What are some of the scoring methods currently used? ( ) Risk Score Year of Publication Score Range Score Predicts C-Statistic of Original Study PURSUIT 2000 1 - 18 Risk of Death or death/MI at 30 days after admission 0.84 (death) and 0.67 (death/MI) TIMI 0 - 7 Risk of all cause mortality, MI, and severe recurrent ischemia requiring urgent revascularization within 14 days after admission 0.65 GRACE 2003 Risk of hospital death and post-discharge death at 6 months 0.83 FRISC 2004 Treatment effect of early invasive strategies in ACS 0.77 (death) and 0.7 (death/MI) HEART 2008 0 - 10 Prediction of combined endpoint of MI, PCI, CABG or death within 6 weeks after presentation 0.90

34 What is the Applicability of Each Score to Clinical Practice in the ED?
PURSUIT: Does not include troponin assays as part of score and the majority of the score is dependent on patient age. TIMI: Simple to use, but has a poor predictive power (i.e. c-statistic 0.65) GRACE: Very complex to use and a large portion of the score is dependent on the patient age. Also patients not divided into different risk groups FRISC: Like TIMI, is simple to use but has a poor predictive power (i.e. c-statistic 0.70)


36 HEART Score Risk of MACE Proposed Policy 0 - 3 1,6% Discharge 4 - 6
Patients can be divided into three distinct groups. A score of 0-3 indicates a risk of 1.6% for reaching a MACE, and therefore supports a policy of early discharge. In case of a HEART score of 4-6 points, with a risk of MACE of 13%, immediate discharge is not an option. These patients should be admitted for clinical observation and subjected to non-invasive investigations such as repeated troponin or advanced ischemia detection. A HEART score ≥ 7 points, with a risk of 50% for a MACE, calls for early aggressive treatments possibly including invasive strategies without preceding non-invasive testing. HEART Score Risk of MACE Proposed Policy 0 - 3 1,6% Discharge 4 - 6 13% X-ECG 7 - 10 50% CAG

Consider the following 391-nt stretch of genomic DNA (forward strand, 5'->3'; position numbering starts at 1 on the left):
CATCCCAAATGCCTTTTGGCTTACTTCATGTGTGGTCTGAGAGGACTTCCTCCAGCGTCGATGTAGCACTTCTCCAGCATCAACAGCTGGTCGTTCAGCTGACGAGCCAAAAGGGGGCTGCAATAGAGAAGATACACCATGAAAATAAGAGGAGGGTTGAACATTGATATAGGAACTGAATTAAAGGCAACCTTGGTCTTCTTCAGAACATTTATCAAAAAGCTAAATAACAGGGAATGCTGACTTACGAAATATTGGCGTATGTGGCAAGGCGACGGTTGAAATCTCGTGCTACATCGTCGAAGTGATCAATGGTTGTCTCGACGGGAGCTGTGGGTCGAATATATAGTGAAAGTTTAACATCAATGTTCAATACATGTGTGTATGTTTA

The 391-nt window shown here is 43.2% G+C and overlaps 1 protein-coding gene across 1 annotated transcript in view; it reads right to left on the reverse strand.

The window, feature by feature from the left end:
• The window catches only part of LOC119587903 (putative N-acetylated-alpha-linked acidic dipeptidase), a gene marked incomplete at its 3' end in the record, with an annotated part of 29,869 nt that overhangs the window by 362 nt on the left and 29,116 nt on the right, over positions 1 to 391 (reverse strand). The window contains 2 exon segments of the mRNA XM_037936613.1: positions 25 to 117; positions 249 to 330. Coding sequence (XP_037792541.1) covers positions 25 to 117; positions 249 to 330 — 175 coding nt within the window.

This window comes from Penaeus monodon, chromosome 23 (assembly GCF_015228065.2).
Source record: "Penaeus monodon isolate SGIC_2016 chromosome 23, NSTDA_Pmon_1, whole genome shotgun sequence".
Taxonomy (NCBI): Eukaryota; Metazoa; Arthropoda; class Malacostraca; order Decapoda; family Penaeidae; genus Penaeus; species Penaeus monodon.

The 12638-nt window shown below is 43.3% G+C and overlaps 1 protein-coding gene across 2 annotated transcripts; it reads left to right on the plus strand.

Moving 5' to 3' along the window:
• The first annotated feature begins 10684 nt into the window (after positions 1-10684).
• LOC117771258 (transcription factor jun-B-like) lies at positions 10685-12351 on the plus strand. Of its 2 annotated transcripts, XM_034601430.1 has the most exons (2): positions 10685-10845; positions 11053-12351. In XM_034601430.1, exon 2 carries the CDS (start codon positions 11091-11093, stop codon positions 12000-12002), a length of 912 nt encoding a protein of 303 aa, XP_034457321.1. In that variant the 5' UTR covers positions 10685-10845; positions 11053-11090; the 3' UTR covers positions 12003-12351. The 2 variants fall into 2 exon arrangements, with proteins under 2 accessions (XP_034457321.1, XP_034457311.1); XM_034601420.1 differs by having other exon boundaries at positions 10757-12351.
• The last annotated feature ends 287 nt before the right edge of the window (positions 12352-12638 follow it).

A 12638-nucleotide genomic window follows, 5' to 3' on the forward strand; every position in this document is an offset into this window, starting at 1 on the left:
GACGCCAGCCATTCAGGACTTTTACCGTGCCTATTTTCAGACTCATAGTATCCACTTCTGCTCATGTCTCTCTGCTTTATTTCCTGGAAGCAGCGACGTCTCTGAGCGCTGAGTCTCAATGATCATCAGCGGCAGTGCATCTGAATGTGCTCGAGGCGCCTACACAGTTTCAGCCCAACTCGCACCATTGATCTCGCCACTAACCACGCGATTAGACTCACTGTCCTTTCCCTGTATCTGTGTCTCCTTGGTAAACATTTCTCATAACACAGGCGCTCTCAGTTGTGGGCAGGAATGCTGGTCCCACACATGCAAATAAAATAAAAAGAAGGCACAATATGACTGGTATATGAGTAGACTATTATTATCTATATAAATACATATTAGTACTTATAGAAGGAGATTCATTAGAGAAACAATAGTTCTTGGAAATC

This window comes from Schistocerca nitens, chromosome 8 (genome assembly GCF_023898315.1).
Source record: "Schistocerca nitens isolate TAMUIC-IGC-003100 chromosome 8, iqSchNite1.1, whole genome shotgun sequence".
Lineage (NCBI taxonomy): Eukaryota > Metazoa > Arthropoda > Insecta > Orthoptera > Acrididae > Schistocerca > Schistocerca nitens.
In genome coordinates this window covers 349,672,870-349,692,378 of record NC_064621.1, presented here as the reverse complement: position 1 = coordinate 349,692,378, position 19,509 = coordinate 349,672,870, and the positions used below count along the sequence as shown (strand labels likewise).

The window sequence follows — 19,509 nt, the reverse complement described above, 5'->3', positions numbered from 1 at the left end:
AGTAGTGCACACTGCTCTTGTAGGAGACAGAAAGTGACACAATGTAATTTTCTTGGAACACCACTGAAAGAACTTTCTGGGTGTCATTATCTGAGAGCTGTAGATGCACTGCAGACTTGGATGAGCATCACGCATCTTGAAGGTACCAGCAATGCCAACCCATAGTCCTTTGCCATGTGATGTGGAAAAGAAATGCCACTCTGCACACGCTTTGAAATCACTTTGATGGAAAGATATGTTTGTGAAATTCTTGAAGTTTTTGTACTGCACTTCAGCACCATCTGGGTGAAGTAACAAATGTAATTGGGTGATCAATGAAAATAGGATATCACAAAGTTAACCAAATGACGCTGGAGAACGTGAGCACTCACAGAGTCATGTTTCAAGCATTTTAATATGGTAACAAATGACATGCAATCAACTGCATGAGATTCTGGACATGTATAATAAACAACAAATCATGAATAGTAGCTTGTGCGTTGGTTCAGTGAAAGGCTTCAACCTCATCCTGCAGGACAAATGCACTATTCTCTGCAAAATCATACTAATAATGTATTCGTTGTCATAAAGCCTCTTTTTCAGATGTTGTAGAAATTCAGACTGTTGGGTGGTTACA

38 Has the HEART Score Been Validated Against TIMI and GRACE Scores (Validation Study)?
What they did: 2,440 unselected, chest pain patients from 10 hospitals Applied TIMI, GRACE, and HEART Scores Primary endpoint: Occurrence of major adverse cardiac events (MACE) at 6 weeks MACE = AMI, PCI, CABG, and death Results of Validation Study (Different than original study shown above): Low HEART Score (0 -3) = 1.7% MACE Rate Intermediate HEART Score (4 – 6) = 16.6% MACE Rate High HEART Score (7 – 10) = 50.1% MACE Rate C-statistic of HEART Score (0.83) > TIMI (0.75) > GRACE (0.70)







45 Chest Pain Protocol Obstacles and Lessons
Utilization in ED If not ACS then doesn’t need risk stratification. Appropriate risk stratifying test Patient follow up Weekends Cost assessment (pending) Outcomes assessment (pending)


47 Take Home/Summary Focus on the life threatening causes first
Know the indicators for immediate invasive therapy Use Risk Tools but Clinical judgment prevails Know the right test for the situation

48 Evaluation of patients presenting with symptoms suggestive of ACS
Evaluation of patients presenting with symptoms suggestive of ACS. ACC indicates American College of Cardiology; AHA, American Heart Association. Evaluation of patients presenting with symptoms suggestive of ACS. ACC indicates American College of Cardiology; AHA, American Heart Association. Adapted from Braunwald et al,10 with permission from Lippincott Williams & Wilkins. Copyright 2000, American Heart Association. Amsterdam E A et al. Circulation. 2010;122: Copyright © American Heart Association, Inc. All rights reserved.




52 “Likelihood Ratio” Likelihood ratio expresses the odds that a given level of a diagnostic test result would be expected in a patient with (as opposed to without) the target disorder Sacket, et al. Clinical Epidemiology

53 Acute Coronary Syndromes - Disposition
Mortality is twice as high for missed MI Missed MI is the most successfully litigated claim against EP's. EP’s miss 3-5% OF AMI, this accounts for 25% of malpractice costs against EP’s